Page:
Star Formation (SF), the process by which stars are born, is thought to be understood in outline, but questions remain, perhaps more than for models of subsequent stellar evolution. Clouds sufficiently dense will gravitationally collapse, but an interesting question is when and how this density arises.
Molecular Clouds and interstellar Dust apparently sometimes develop dense patches that collapse into stars. Areas of such activity are known as stellar nurseries or Star-Forming Regions. Triggering events include collisions of clouds, nearby supernovae, or the collision of galaxies. Nearby dust may be induced to emit longer Wavelength Electromagnetic Radiation such as Radio.
The term Quenching is used to indicate the cessation of star formation, e.g., in a galaxy. For the long term, a star forming region is assumed to cease due to gas heating from hot stars and supernovae (Star Formation Feedback), followed by cooling and settling and perhaps triggers from nearby events. Thus a long-term Star Formation Rate must be time-averaged over periods of high and low star formation.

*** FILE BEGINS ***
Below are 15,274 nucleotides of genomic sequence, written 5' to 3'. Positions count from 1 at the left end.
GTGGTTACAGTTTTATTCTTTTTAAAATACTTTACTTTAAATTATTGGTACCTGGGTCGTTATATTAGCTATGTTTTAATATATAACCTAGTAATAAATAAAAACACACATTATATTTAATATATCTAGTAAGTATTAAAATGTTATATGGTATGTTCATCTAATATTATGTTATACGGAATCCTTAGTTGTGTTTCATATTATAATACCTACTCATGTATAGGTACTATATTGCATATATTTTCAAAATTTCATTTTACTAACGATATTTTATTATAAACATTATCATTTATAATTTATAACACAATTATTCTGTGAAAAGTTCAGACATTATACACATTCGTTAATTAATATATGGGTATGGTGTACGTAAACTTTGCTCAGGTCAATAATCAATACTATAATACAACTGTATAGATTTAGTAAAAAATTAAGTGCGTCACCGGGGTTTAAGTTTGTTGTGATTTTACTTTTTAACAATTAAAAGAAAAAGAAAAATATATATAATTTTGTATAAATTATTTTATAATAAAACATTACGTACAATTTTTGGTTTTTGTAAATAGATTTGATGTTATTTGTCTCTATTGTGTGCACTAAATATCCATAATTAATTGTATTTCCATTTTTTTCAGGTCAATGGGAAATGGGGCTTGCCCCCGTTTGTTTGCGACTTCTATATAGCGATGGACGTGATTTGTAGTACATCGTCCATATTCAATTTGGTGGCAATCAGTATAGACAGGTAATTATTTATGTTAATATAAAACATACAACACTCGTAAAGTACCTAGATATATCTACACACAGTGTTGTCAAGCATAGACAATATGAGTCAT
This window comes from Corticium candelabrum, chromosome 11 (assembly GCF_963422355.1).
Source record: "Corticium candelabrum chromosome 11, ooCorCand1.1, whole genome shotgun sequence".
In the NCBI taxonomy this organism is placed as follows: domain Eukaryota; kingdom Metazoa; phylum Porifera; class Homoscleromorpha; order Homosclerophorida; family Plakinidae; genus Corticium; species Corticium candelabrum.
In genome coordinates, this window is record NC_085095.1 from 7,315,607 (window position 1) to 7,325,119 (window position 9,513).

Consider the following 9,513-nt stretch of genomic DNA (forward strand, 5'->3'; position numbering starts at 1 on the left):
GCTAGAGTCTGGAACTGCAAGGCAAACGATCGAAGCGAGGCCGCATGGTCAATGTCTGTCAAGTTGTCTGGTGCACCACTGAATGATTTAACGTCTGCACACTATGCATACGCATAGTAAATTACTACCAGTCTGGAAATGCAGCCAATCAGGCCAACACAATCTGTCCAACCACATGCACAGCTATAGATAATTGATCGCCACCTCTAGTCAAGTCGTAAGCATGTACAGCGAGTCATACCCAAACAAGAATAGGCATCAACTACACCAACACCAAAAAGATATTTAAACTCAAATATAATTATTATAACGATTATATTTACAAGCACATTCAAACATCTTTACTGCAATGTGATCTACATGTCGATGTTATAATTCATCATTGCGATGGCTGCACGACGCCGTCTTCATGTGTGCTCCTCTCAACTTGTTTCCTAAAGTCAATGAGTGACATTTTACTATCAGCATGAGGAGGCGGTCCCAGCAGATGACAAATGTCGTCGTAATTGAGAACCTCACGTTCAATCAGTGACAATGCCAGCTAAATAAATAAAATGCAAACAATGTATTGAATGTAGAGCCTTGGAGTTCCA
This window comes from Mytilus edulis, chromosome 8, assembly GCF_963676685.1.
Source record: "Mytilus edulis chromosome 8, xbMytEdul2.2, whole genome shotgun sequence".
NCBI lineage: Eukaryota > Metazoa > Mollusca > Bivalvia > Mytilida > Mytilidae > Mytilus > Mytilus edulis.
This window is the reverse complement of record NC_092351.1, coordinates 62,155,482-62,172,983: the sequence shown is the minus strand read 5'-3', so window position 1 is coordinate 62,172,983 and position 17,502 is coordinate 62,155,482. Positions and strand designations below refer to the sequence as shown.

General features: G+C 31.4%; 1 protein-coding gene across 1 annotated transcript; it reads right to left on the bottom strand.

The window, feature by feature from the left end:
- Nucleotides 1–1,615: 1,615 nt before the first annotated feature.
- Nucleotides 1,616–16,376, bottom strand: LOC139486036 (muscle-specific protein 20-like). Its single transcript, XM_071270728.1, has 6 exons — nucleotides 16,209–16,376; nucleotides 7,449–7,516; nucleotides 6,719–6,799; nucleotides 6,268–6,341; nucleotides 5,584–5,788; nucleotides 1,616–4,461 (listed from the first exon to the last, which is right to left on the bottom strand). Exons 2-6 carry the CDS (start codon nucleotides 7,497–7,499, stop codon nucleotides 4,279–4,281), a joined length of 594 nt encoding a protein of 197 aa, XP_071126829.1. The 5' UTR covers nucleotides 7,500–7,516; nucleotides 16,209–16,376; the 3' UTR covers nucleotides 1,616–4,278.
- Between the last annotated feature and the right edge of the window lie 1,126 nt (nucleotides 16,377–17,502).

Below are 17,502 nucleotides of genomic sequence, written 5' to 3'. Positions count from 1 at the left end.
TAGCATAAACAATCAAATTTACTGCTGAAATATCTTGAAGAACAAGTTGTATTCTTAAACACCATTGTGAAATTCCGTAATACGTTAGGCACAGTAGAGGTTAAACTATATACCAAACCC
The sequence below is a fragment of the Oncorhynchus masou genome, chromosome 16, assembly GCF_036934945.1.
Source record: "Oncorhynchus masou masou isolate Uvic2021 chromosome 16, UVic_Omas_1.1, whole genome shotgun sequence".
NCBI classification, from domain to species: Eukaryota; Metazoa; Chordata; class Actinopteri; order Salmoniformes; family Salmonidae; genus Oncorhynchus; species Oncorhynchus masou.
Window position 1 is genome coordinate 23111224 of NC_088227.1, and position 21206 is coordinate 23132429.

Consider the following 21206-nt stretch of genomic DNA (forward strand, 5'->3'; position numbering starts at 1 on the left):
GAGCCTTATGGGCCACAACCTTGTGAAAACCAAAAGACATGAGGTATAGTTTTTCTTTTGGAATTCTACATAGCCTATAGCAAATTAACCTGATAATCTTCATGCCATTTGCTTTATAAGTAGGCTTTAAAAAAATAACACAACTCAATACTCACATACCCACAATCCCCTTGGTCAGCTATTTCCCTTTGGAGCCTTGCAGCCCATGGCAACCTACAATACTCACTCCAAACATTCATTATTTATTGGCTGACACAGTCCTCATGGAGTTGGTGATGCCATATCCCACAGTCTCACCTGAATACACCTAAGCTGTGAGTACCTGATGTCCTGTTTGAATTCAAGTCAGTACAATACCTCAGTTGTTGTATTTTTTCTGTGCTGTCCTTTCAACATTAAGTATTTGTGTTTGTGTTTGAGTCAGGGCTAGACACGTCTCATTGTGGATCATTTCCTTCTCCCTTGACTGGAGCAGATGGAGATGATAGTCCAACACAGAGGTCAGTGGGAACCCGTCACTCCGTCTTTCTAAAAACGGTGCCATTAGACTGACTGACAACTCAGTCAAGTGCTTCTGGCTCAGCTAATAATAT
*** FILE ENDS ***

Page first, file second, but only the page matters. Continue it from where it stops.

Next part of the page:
The term Star and Planet Formation (SPF) covers Star Formation and Planet Formation as well, which is believed to happen during the first few million years of a star's life.
Active Galactic Nucleus (AGN)
Balmer-Break Galaxy (BBG)
Cosmic Gamma Ray Background (CGB)
Canadian Institute for Theoretical Astrophysics (CITA)
Star Formation Feedback
Galaxy Main Sequence
Galaxy Evolution Explorer (GALEX)
Gas Fraction Estimation
Giant Molecular Cloud (GMC)
Habitable Zone (HZ)
HII Region (HII)
Institute of Theoretical Astrophysics (ITA)
Lyman-Alpha Emitter (LAE)
Lynds Catalog of Dark Nebulae (LDN)
Molecular Cloud Turbulence
Molecular Deep Field
Peak Star-Formation Epoch
Spectral Energy Distribution (SED)
Star Formation History (SFH)
Star Formation Rate (SFR)
Star-Forming Region (SFR)
Submillimeter Galaxy (SMG)
Tomographic Ionized-Carbon Mapping Experiment (TIME)
Toomre Q Parameter (Q)